Monday, January 24, 2011

Mint Engraver: James Barton Longacre

This article is taken from

James Barton Longacre was appointed chief engraver of the United States Mint on September 16, 1844, after the death of Christian Gobrecht. He served in the post until his death on January 1, 1869.

Longacre's work was on the: 
Liberty Head used on the 1848 gold $1 and $20
Indian Princess gold $1 and $3 of 1854
Indian Princess pattern silver coins of the late 1860s
two-cent piece
Shield nickel
five-cent pieces of the 1860s
Indian Head cent
This is but a short list, and many other items could be added. In total, Longacre's dies were used on hundreds of different pattern coins and trial pieces.
Through the influence of John C. Calhoun, Longacre was appointed as chief engraver at the Mint on September 16, 1844, to succeed the late Christian Gobrecht. While Gobrecht had been a medalist and coin engraver of high repute, Longacre's experience in the medium of struck pieces was limited or nonexistent. However, he was a talented artist, seems to have learned quickly, and by 1849 created his first major new coinage design, the Liberty Head for the gold dollar and double eagle, this project being quite complex and bringing criticism to the engraver when problems were found with the high relief of the portrait. However, adjustments were made, and the design endured on the double eagle until well into the following century, to 1907.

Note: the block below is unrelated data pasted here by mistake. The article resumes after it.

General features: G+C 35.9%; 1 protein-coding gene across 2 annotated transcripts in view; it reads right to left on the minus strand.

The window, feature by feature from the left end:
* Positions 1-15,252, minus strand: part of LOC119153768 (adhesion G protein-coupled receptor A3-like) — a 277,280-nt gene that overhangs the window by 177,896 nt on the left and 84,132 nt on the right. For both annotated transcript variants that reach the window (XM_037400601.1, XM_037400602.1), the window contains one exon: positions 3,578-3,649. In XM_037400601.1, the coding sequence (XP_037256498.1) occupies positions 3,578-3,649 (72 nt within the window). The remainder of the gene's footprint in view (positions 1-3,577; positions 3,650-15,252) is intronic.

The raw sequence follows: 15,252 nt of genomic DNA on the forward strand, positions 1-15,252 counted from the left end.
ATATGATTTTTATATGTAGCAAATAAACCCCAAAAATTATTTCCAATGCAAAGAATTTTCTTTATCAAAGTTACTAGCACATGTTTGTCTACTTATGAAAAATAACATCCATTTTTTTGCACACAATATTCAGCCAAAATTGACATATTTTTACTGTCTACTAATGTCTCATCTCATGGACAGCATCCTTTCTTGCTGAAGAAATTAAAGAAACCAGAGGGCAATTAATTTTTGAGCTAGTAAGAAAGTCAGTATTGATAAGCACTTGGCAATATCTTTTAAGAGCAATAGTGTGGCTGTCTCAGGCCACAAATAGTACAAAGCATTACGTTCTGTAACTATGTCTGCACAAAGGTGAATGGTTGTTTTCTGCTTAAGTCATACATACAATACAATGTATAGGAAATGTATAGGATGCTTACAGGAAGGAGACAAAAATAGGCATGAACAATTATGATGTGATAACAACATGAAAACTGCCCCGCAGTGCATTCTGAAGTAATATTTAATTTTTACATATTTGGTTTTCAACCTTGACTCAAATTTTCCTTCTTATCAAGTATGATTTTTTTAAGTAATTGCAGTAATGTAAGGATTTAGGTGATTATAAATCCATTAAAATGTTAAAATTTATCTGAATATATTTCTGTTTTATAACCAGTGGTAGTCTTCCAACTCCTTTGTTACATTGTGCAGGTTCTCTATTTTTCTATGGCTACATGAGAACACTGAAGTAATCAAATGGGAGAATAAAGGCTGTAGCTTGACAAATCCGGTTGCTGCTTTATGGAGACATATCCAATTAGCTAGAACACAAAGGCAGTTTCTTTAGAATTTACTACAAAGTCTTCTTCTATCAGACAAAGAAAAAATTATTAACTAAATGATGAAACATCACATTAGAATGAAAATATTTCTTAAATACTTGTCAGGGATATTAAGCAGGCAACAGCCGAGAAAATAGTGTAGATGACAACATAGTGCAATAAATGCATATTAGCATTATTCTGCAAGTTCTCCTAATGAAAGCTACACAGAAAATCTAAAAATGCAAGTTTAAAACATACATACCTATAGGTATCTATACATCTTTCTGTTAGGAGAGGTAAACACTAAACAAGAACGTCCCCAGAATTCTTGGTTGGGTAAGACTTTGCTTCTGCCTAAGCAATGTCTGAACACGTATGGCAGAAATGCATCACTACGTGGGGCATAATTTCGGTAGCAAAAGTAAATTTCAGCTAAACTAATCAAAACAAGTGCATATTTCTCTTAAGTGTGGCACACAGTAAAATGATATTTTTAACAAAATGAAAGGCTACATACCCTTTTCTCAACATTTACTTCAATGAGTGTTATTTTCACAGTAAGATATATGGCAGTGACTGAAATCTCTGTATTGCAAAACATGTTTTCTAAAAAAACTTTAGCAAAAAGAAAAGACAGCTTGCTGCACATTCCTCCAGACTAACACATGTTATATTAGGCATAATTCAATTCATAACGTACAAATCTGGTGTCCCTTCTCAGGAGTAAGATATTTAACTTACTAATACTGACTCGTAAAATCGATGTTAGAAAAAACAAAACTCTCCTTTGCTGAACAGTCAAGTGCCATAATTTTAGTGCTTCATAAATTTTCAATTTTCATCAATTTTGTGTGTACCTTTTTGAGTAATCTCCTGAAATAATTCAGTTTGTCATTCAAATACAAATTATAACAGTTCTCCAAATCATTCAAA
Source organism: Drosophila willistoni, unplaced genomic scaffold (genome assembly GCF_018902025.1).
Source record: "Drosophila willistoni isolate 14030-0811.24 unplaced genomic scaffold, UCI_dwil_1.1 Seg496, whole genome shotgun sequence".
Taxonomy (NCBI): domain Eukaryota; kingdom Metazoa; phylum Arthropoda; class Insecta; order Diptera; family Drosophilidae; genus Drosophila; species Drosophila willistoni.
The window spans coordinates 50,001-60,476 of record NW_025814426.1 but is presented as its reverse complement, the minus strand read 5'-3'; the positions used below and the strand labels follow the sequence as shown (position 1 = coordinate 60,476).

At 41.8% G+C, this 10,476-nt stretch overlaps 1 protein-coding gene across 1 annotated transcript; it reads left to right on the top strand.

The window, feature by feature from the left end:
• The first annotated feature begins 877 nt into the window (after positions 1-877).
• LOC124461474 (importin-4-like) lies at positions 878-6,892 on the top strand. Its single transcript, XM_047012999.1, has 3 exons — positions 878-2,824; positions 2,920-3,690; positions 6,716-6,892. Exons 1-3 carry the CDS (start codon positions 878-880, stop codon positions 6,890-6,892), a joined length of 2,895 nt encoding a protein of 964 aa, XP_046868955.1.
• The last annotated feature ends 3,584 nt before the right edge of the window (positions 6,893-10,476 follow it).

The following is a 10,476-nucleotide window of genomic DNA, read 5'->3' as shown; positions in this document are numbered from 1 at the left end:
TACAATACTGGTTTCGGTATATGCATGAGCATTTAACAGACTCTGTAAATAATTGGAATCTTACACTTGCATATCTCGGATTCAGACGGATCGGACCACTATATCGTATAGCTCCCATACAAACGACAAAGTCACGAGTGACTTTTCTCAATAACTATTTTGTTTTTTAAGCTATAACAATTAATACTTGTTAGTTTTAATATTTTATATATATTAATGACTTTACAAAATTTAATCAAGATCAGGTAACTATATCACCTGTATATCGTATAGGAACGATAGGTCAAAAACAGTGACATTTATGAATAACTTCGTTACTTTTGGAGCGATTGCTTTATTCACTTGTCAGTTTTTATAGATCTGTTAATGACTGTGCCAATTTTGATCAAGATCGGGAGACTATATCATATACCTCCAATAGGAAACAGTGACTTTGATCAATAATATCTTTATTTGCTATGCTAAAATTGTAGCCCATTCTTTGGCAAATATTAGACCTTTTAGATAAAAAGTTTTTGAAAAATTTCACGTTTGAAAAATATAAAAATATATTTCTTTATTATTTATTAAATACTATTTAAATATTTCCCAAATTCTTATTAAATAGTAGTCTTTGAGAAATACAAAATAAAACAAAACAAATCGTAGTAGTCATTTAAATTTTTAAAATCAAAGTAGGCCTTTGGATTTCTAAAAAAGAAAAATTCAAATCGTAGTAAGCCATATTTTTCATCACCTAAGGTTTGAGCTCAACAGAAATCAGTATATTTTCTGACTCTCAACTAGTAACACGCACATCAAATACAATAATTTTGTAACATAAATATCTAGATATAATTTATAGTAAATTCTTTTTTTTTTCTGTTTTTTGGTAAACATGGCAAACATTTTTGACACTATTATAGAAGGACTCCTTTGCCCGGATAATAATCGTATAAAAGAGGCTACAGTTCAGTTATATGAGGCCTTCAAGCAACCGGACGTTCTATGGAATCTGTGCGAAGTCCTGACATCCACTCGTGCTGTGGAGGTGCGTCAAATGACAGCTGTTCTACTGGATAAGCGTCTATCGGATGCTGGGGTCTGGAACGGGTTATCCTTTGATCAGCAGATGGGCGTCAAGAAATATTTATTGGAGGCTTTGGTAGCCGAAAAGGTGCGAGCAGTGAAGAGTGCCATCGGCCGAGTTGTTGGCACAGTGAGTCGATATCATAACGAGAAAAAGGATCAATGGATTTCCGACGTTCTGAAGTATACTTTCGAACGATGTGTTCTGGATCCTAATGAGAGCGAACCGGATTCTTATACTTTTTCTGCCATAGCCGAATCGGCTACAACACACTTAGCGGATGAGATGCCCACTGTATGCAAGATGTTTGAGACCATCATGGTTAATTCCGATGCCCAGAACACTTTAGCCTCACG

At the Mint during his tenure, particularly in the late 1850s and through the 1860s, various local engravers assisted him, these including William Barber and Anthony C. Paquet-both of whom became well known-and, less well known, P.F. Cross and William H. Key. The latter had an active business in Philadelphia and produced many store cards, tokens (including many connected with the Civil War series), and medals. Neither Cross nor Key are remembered or cited in the annals of pattern coinage, although no doubt they did some of the work on dies we associate with Longacre.
The chief engraver seems to have had little patience with certain of his associates and superiors in the Mint and thus became involved in several notable disputes. In particular, for a long time he was opposed by Chief Coiner Franklin Peale, who ran his own private business using Mint facilities and who was involved in many shenanigans, until he was fired by President Franklin Pearce in December 1854, after which point Longacre had an easier time.
Longacre remained chief engraver until his death on January 1, 1869.  In 1928 the New York Public Library mounted an exhibit of the work of 100 notable American engravers, including works by Longacre. In October 1985 in The Numismatist, in "Longacre, Unsung Engraver of the U.S. Mint," an article by Tom DeLorey, sketched the biography of this important 19th-century man, an engraver who was misunderstood in his time, but who later became a household word in the numismatic community. The DeLorey text was illustrated by sketches and photographs of patterns, a number of which had not been published earlier.

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